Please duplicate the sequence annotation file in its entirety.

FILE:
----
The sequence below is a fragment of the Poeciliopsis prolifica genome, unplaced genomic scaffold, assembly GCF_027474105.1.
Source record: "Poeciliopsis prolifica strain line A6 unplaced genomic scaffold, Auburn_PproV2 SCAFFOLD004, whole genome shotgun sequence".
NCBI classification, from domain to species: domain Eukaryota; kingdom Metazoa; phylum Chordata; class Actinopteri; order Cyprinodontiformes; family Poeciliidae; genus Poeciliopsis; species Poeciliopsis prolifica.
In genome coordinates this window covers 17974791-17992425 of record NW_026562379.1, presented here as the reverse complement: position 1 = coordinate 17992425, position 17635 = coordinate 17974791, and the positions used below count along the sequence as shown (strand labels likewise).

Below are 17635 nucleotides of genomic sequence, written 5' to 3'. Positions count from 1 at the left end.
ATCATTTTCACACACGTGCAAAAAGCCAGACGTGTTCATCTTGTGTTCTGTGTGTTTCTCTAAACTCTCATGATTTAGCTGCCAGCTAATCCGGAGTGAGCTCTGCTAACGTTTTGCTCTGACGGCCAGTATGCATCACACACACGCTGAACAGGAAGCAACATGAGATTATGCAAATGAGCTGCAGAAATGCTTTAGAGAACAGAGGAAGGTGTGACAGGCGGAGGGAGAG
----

The sequence below is a fragment of the Poeciliopsis prolifica genome, unplaced genomic scaffold, assembly GCF_027474105.1.
Source record: "Poeciliopsis prolifica strain line A6 unplaced genomic scaffold, Auburn_PproV2 SCAFFOLD004, whole genome shotgun sequence".
NCBI classification, from domain to species: domain Eukaryota; kingdom Metazoa; phylum Chordata; class Actinopteri; order Cyprinodontiformes; family Poeciliidae; genus Poeciliopsis; species Poeciliopsis prolifica.
In genome coordinates this window covers 17974791-17992425 of record NW_026562379.1, presented here as the reverse complement: position 1 = coordinate 17992425, position 17635 = coordinate 17974791, and the positions used below count along the sequence as shown (strand labels likewise).

Below are 17635 nucleotides of genomic sequence, written 5' to 3'. Positions count from 1 at the left end.
ATCATTTTCACACACGTGCAAAAAGCCAGACGTGTTCATCTTGTGTTCTGTGTGTTTCTCTAAACTCTCATGATTTAGCTGCCAGCTAATCCGGAGTGAGCTCTGCTAACGTTTTGCTCTGACGGCCAGTATGCATCACACACACGCTGAACAGGAAGCAACATGAGATTATGCAAATGAGCTGCAGAAATGCTTTAGAGAACAGAGGAAGGTGTGACAGGCGGAGGGAGAG